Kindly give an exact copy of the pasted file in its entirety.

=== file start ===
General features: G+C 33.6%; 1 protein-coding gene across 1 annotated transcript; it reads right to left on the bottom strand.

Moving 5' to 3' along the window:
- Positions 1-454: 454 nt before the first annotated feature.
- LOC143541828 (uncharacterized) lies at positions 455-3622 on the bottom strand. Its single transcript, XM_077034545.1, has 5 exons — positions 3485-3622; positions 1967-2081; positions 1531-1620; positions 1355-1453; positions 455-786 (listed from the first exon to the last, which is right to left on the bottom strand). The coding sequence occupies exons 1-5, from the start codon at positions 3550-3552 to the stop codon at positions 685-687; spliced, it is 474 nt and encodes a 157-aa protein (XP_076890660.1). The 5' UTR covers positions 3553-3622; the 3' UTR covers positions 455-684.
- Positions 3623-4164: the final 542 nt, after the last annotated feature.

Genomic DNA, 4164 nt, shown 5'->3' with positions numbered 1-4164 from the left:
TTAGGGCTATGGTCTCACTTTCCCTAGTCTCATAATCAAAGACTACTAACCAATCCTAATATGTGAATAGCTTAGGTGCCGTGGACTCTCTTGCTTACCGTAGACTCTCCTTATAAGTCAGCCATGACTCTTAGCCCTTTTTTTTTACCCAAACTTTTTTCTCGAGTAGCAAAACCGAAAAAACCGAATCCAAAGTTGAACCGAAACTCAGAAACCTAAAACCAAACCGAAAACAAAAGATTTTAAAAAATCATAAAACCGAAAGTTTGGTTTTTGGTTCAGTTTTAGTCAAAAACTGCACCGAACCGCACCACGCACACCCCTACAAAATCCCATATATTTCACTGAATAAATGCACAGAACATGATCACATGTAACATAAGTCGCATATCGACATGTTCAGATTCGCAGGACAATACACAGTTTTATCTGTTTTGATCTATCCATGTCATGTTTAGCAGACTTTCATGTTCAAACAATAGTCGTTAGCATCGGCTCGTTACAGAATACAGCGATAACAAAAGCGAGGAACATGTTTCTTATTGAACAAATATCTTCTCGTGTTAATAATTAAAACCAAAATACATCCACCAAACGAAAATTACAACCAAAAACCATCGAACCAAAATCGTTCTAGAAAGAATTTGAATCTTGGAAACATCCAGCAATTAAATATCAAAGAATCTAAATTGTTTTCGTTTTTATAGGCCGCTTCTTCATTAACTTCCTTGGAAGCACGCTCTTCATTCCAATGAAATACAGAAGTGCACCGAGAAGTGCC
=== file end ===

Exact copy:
General features: G+C 33.6%; 1 protein-coding gene across 1 annotated transcript; it reads right to left on the bottom strand.

Moving 5' to 3' along the window:
- Positions 1-454: 454 nt before the first annotated feature.
- LOC143541828 (uncharacterized) lies at positions 455-3622 on the bottom strand. Its single transcript, XM_077034545.1, has 5 exons — positions 3485-3622; positions 1967-2081; positions 1531-1620; positions 1355-1453; positions 455-786 (listed from the first exon to the last, which is right to left on the bottom strand). The coding sequence occupies exons 1-5, from the start codon at positions 3550-3552 to the stop codon at positions 685-687; spliced, it is 474 nt and encodes a 157-aa protein (XP_076890660.1). The 5' UTR covers positions 3553-3622; the 3' UTR covers positions 455-684.
- Positions 3623-4164: the final 542 nt, after the last annotated feature.

Genomic DNA, 4164 nt, shown 5'->3' with positions numbered 1-4164 from the left:
TTAGGGCTATGGTCTCACTTTCCCTAGTCTCATAATCAAAGACTACTAACCAATCCTAATATGTGAATAGCTTAGGTGCCGTGGACTCTCTTGCTTACCGTAGACTCTCCTTATAAGTCAGCCATGACTCTTAGCCCTTTTTTTTTACCCAAACTTTTTTCTCGAGTAGCAAAACCGAAAAAACCGAATCCAAAGTTGAACCGAAACTCAGAAACCTAAAACCAAACCGAAAACAAAAGATTTTAAAAAATCATAAAACCGAAAGTTTGGTTTTTGGTTCAGTTTTAGTCAAAAACTGCACCGAACCGCACCACGCACACCCCTACAAAATCCCATATATTTCACTGAATAAATGCACAGAACATGATCACATGTAACATAAGTCGCATATCGACATGTTCAGATTCGCAGGACAATACACAGTTTTATCTGTTTTGATCTATCCATGTCATGTTTAGCAGACTTTCATGTTCAAACAATAGTCGTTAGCATCGGCTCGTTACAGAATACAGCGATAACAAAAGCGAGGAACATGTTTCTTATTGAACAAATATCTTCTCGTGTTAATAATTAAAACCAAAATACATCCACCAAACGAAAATTACAACCAAAAACCATCGAACCAAAATCGTTCTAGAAAGAATTTGAATCTTGGAAACATCCAGCAATTAAATATCAAAGAATCTAAATTGTTTTCGTTTTTATAGGCCGCTTCTTCATTAACTTCCTTGGAAGCACGCTCTTCATTCCAATGAAATACAGAAGTGCACCGAGAAGTGCC